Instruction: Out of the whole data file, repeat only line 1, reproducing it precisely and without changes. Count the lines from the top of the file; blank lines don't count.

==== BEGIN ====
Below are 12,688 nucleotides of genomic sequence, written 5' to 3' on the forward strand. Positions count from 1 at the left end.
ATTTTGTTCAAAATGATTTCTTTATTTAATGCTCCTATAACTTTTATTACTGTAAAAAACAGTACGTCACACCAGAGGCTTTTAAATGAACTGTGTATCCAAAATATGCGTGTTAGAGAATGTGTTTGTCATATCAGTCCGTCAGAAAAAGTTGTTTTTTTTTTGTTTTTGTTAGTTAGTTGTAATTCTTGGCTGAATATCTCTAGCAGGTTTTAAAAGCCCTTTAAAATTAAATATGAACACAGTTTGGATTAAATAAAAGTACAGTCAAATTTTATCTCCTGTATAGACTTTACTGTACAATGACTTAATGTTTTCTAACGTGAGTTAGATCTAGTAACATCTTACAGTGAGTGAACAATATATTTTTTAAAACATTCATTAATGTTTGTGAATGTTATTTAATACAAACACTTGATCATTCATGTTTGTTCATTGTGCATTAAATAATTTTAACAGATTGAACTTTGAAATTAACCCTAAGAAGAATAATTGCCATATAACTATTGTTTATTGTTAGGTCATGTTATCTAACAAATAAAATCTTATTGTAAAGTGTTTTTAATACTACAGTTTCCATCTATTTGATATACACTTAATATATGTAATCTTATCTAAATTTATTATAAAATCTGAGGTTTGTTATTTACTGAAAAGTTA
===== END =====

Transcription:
Below are 12,688 nucleotides of genomic sequence, written 5' to 3' on the forward strand. Positions count from 1 at the left end.